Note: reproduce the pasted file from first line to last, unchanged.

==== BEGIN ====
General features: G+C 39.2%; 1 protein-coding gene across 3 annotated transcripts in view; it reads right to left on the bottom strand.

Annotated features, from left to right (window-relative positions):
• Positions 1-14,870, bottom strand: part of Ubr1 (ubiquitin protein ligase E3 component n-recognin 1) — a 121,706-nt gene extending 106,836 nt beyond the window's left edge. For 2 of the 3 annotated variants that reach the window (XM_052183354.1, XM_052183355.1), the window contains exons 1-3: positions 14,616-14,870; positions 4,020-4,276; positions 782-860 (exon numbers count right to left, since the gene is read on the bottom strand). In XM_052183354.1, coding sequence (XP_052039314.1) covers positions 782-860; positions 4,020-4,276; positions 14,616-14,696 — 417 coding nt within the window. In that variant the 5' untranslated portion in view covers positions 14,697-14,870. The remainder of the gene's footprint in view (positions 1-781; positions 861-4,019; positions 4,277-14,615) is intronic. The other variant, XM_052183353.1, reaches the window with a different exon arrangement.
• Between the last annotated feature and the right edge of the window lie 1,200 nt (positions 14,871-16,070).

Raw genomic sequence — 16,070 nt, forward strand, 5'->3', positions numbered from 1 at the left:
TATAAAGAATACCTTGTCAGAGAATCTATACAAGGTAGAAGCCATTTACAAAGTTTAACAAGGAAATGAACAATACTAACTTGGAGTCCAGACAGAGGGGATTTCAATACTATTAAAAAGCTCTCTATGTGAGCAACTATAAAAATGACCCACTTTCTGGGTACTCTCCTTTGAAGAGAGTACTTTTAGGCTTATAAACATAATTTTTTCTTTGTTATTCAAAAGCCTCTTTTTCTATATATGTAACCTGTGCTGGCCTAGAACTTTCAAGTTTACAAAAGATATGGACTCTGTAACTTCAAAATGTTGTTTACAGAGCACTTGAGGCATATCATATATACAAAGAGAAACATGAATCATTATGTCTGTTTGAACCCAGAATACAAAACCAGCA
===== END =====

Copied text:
General features: G+C 39.2%; 1 protein-coding gene across 3 annotated transcripts in view; it reads right to left on the bottom strand.

Annotated features, from left to right (window-relative positions):
• Positions 1-14,870, bottom strand: part of Ubr1 (ubiquitin protein ligase E3 component n-recognin 1) — a 121,706-nt gene extending 106,836 nt beyond the window's left edge. For 2 of the 3 annotated variants that reach the window (XM_052183354.1, XM_052183355.1), the window contains exons 1-3: positions 14,616-14,870; positions 4,020-4,276; positions 782-860 (exon numbers count right to left, since the gene is read on the bottom strand). In XM_052183354.1, coding sequence (XP_052039314.1) covers positions 782-860; positions 4,020-4,276; positions 14,616-14,696 — 417 coding nt within the window. In that variant the 5' untranslated portion in view covers positions 14,697-14,870. The remainder of the gene's footprint in view (positions 1-781; positions 861-4,019; positions 4,277-14,615) is intronic. The other variant, XM_052183353.1, reaches the window with a different exon arrangement.
• Between the last annotated feature and the right edge of the window lie 1,200 nt (positions 14,871-16,070).

Raw genomic sequence — 16,070 nt, forward strand, 5'->3', positions numbered from 1 at the left:
TATAAAGAATACCTTGTCAGAGAATCTATACAAGGTAGAAGCCATTTACAAAGTTTAACAAGGAAATGAACAATACTAACTTGGAGTCCAGACAGAGGGGATTTCAATACTATTAAAAAGCTCTCTATGTGAGCAACTATAAAAATGACCCACTTTCTGGGTACTCTCCTTTGAAGAGAGTACTTTTAGGCTTATAAACATAATTTTTTCTTTGTTATTCAAAAGCCTCTTTTTCTATATATGTAACCTGTGCTGGCCTAGAACTTTCAAGTTTACAAAAGATATGGACTCTGTAACTTCAAAATGTTGTTTACAGAGCACTTGAGGCATATCATATATACAAAGAGAAACATGAATCATTATGTCTGTTTGAACCCAGAATACAAAACCAGCA